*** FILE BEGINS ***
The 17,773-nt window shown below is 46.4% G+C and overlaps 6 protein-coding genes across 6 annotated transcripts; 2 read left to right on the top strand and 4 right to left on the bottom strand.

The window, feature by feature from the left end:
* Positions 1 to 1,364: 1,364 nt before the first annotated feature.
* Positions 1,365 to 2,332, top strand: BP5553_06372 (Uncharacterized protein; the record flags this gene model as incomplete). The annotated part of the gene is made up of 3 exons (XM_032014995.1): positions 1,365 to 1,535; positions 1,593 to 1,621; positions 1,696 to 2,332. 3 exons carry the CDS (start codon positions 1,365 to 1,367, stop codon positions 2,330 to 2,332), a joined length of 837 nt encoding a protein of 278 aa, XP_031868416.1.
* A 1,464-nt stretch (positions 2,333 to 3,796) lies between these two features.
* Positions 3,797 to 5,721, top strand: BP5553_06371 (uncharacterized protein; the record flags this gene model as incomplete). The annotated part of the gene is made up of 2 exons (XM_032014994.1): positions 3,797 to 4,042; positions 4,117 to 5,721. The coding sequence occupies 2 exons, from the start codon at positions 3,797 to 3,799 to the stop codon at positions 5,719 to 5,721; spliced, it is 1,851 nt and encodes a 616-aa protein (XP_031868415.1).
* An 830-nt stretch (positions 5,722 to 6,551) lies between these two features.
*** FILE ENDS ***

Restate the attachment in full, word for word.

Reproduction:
The 17,773-nt window shown below is 46.4% G+C and overlaps 6 protein-coding genes across 6 annotated transcripts; 2 read left to right on the top strand and 4 right to left on the bottom strand.

The window, feature by feature from the left end:
* Positions 1 to 1,364: 1,364 nt before the first annotated feature.
* Positions 1,365 to 2,332, top strand: BP5553_06372 (Uncharacterized protein; the record flags this gene model as incomplete). The annotated part of the gene is made up of 3 exons (XM_032014995.1): positions 1,365 to 1,535; positions 1,593 to 1,621; positions 1,696 to 2,332. 3 exons carry the CDS (start codon positions 1,365 to 1,367, stop codon positions 2,330 to 2,332), a joined length of 837 nt encoding a protein of 278 aa, XP_031868416.1.
* A 1,464-nt stretch (positions 2,333 to 3,796) lies between these two features.
* Positions 3,797 to 5,721, top strand: BP5553_06371 (uncharacterized protein; the record flags this gene model as incomplete). The annotated part of the gene is made up of 2 exons (XM_032014994.1): positions 3,797 to 4,042; positions 4,117 to 5,721. The coding sequence occupies 2 exons, from the start codon at positions 3,797 to 3,799 to the stop codon at positions 5,719 to 5,721; spliced, it is 1,851 nt and encodes a 616-aa protein (XP_031868415.1).
* An 830-nt stretch (positions 5,722 to 6,551) lies between these two features.